8. Evans, Emory G. A “Topping People”: The Rise and Decline of Virginia’s Old Political Elite, 1680-1790. Charlottesville, VA: UVA Press, 2009.
  9. Fischer, David Hackett. Albion’s Seed: Four British Folkways in America (America: a cultural history). Oxford: Oxford University Press, 1989.
  10. C. A. FitzHugh. “The Fitzhugh Family.” The Virginia Magazine of History and Biography, 40(2), 187-204. www.jstor.org/stable/4244454
  11. Fitzhugh, Henry A. & Terrick V.H. The History of the Fitzhugh Family: In Two Volumes. Bloomington, IN: Author House, 2007.
  12. Fitzhugh, Henry A. “The Foundations of the Fitzhugh Family in Virginia.” Magazine of Virginia Genealogy vol. 22, no. 4, 1984, pp. 3-11.
  13. Fitzhugh, William. William Fitzhugh and His Chesapeake World: 1676-1701. ed. Richard B. Davis. Chapel Hill, NC: University of North Carolina Press, 1963.
  14. Freeman, Douglas Southall. George Washington: A Biography. New York: Charles Scribners, 1957. (Specifically Volume 1).
  15. Horn, James. Adapting to A New World: English Society in the Seventeenth-Century Chesapeake. Chapel Hill, NC: University of North Carolina Press, 1994.
  16. Lawrence, Liza. The Vistas at “Eagle’s Nest.” Fredericksburg, VA: The Fredericksburg Press.
  17. Mapp, Alfred J. Virginia Experiment: The Old Dominion’s Role in the Making of America, 1607-1781Lincoln, NE: iUniverse, Inc., 2006.
  18. McCartney, Martha W. Virginia Immigrants and Adventurers: A Biographical Dictionary, 1607-1635. Baltimore, MD: Genealogical Publishing Co., 2007.
  19. Meade, William. Old Churches, Ministers and Families of Virginia. in Two Volumes. Philadelphia: J.B. Lippincott, 1891.
  20. Neill, Edward D. Virginia Carolorum: The Colony under the Rule of Charles The First and Second, A.D. 1625-A.D. 1685. Albany, NY: Joel Munsell’s and Sons, 1886.
  21. Pecquet du Bellet, Louise. Some Prominent Virginia Families, 4 Volumes. Lynchburg, VA:  J.P. Bell Company, 1907.
  22. Rothbard, Murray N. Conceived in Liberty. Auburn, AL: Ludwig Von Mises Institute, 1999.
  23. Tyler, Lyon Gardiner. The Cradle of the Republic: Jamestown and the James River. Richmond, VA: The Hermitage Press, 1906.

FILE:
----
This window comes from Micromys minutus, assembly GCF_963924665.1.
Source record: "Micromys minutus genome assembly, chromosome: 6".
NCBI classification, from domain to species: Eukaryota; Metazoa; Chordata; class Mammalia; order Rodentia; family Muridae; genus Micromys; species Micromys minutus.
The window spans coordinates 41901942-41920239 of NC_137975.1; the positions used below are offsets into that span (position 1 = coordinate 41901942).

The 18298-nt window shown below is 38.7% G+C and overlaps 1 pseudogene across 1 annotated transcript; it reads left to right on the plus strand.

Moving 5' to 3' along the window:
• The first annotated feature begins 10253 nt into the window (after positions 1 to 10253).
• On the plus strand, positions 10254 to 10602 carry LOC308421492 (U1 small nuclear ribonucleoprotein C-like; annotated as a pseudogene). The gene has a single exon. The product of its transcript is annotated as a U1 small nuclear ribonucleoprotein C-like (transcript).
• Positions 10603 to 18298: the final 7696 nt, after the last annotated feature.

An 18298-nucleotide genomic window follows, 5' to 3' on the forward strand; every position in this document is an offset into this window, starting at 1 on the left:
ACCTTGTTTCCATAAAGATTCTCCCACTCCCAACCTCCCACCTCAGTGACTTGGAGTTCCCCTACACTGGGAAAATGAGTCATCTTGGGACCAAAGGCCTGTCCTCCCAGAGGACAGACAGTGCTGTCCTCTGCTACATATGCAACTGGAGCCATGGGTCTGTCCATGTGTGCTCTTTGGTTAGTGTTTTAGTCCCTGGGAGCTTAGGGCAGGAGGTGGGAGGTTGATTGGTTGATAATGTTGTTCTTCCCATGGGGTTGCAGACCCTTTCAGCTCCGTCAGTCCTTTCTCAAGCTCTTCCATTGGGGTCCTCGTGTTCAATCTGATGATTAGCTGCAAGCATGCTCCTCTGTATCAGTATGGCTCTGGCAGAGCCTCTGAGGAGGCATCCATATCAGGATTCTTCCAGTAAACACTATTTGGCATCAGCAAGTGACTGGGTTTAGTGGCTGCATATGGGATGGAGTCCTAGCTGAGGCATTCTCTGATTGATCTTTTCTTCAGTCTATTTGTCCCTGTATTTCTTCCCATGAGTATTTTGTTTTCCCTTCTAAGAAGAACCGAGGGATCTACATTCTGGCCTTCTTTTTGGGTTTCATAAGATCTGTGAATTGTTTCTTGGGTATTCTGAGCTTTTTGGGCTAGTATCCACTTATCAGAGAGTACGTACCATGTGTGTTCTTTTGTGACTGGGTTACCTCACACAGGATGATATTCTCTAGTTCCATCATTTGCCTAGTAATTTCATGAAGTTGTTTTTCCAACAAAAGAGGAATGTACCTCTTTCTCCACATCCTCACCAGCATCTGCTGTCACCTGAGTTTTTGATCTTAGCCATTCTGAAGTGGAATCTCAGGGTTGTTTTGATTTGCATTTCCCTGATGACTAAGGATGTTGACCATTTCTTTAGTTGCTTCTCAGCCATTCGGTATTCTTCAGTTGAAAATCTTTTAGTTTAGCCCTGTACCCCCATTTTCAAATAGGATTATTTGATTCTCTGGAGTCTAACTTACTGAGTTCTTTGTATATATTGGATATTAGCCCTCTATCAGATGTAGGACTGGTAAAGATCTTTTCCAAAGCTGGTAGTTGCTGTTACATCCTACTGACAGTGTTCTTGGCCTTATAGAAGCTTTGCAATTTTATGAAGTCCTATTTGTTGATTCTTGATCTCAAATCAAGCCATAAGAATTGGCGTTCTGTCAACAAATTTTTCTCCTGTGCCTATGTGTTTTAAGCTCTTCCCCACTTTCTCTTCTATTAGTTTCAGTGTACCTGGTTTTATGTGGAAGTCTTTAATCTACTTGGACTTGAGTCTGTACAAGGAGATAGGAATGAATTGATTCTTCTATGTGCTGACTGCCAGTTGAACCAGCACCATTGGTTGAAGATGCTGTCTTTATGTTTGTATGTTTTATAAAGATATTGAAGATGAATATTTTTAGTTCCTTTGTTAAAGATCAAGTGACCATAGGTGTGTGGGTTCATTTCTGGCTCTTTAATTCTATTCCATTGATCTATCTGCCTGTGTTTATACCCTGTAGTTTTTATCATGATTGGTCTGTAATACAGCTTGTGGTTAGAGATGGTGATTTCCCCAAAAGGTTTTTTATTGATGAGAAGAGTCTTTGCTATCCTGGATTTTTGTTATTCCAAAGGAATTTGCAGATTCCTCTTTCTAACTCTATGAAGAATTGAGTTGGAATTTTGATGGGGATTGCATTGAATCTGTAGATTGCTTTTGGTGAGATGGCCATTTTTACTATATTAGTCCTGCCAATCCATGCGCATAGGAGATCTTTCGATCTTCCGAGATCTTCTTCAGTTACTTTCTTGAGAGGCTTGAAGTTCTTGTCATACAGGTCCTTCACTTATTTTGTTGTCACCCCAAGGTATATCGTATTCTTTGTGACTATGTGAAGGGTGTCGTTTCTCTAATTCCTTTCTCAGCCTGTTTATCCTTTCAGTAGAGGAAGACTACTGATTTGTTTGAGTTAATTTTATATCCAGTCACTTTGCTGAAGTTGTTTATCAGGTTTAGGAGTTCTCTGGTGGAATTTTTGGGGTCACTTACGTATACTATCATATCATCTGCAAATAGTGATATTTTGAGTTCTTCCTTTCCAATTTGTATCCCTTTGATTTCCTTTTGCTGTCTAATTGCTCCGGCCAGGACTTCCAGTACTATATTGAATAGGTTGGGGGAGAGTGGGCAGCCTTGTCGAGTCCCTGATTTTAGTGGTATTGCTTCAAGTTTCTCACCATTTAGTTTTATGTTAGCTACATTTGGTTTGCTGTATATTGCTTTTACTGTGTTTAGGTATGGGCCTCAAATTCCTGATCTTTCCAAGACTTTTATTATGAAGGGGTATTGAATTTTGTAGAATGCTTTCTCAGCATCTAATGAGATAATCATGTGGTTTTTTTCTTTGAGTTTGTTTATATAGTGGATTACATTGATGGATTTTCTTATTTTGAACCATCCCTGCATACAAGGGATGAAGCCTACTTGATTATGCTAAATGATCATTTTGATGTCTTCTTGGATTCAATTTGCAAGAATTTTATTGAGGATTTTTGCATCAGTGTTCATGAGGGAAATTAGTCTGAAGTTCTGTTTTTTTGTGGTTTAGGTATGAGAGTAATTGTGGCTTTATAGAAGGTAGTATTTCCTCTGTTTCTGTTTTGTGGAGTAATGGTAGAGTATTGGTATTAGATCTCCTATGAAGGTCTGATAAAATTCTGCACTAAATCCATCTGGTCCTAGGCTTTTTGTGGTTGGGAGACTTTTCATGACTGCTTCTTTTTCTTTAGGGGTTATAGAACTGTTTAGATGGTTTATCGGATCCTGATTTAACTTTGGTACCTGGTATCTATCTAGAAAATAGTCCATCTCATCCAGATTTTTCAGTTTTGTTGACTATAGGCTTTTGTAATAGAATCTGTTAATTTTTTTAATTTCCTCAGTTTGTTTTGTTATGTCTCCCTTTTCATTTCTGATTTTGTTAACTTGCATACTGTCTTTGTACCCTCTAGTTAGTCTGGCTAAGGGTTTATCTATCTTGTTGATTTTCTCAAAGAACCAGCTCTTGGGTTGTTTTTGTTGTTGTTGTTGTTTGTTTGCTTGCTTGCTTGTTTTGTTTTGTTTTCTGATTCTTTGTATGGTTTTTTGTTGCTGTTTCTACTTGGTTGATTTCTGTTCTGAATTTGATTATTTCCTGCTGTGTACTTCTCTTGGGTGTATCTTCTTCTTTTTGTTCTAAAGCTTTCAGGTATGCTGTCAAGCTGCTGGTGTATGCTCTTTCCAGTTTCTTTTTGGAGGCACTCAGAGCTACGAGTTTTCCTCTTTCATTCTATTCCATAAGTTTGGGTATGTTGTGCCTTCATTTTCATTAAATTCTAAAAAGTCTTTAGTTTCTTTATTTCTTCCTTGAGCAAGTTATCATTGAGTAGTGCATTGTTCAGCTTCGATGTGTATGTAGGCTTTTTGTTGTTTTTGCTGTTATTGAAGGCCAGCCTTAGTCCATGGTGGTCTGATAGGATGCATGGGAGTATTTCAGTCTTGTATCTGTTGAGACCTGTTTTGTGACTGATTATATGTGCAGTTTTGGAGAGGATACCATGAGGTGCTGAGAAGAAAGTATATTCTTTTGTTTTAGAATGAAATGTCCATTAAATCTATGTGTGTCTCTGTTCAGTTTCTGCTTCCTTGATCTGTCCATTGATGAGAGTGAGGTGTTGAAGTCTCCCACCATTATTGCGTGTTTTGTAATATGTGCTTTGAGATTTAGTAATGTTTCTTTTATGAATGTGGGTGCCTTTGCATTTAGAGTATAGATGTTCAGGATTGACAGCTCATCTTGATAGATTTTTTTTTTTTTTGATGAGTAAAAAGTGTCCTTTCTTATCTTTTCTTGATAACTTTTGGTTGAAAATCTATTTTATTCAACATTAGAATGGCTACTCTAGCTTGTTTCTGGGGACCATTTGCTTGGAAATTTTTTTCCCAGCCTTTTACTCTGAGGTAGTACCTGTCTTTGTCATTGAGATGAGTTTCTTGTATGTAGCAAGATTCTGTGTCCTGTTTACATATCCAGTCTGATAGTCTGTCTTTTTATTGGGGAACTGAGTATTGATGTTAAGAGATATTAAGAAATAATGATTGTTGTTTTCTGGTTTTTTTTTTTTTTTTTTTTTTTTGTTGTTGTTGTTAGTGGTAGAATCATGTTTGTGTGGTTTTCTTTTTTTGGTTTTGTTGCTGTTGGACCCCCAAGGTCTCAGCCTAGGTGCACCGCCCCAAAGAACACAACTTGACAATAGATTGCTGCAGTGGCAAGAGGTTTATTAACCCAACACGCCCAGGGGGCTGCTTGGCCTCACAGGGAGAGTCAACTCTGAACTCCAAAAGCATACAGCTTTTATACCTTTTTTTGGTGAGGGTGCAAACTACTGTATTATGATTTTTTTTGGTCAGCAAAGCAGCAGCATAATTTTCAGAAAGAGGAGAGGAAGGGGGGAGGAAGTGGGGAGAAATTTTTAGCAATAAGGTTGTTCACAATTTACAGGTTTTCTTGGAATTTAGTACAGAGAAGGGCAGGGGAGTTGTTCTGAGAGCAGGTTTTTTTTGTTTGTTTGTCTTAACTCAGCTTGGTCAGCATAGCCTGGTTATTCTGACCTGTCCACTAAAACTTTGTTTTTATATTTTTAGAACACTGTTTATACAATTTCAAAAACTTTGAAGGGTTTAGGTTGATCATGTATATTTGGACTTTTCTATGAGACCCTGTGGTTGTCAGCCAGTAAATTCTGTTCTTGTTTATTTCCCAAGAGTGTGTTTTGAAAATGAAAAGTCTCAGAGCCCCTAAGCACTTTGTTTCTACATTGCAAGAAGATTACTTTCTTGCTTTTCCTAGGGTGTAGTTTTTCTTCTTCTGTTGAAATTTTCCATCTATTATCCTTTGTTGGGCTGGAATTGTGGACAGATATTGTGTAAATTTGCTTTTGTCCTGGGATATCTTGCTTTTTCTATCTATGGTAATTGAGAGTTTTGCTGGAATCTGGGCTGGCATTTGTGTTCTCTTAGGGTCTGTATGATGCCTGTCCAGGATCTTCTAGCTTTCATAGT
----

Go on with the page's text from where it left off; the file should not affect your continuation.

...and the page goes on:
24. Walsh, Lorena S. Motives of Honor, Pleasure, and Profit: Plantation Management in the Colonial Chesapeake, 1607-1763. Chapel Hill, NC: University of North Carolina Press, 2010.
  25. Washburn, Wilcomb E. Virginia Under Charles I and Cromwell 1625-1660. Kindle Edition.
  26. Wertenbaker, Thomas Jefferson. Virginia Under the Stuarts: 1607-1688. New York: Russell and Russell, 1959.
  27. Wertenbaker, Thomas Jefferson. The Planters of Colonial Virginia. Kindle Edition.
  28. Wright, Louis B. First Gentlemen of Virginia. Charlottesville, VA: Dominion Books, 1982.
  29. “The Fitzhugh Family.” The Virginia Magazine of History and Biography, vol. 7, no. 2, 1899, pp. 196–199. JSTOR, www.jstor.org/stable/4242247.
  30. “Fitzhugh Family (Continued).” The Virginia Magazine of History and Biography, vol. 8, no. 3, 1901, pp. 314–317. JSTOR, www.jstor.org/stable/4242364.
  31. “Fitzhugh Family (Continued).” The Virginia Magazine of History and Biography, vol. 7, no. 4, 1900, pp. 425–427. JSTOR, www.jstor.org/stable/4242289.
  32. “The Fitzhugh Family (Continued).” The Virginia Magazine of History and Biography, vol. 8, no. 2, 1900, pp. 209–211. JSTOR, www.jstor.org/stable/4242338.
  33. “The Fitzhugh Family (Continued).” The Virginia Magazine of History and Biography, vol. 8, no. 4, 1901, pp. 430–432. JSTOR, www.jstor.org/stable/4242388.
  34. “The Fitzhugh Family (Concluded).” The Virginia Magazine of History and Biography, vol. 9, no. 1, 1901, pp. 99–104. JSTOR, www.jstor.org/stable/4242410.
  35. “The Fitzhugh Family (Continued).” The Virginia Magazine of History and Biography, vol. 8, no. 1, 1900, pp. 91–95. JSTOR, www.jstor.org/stable/4242318.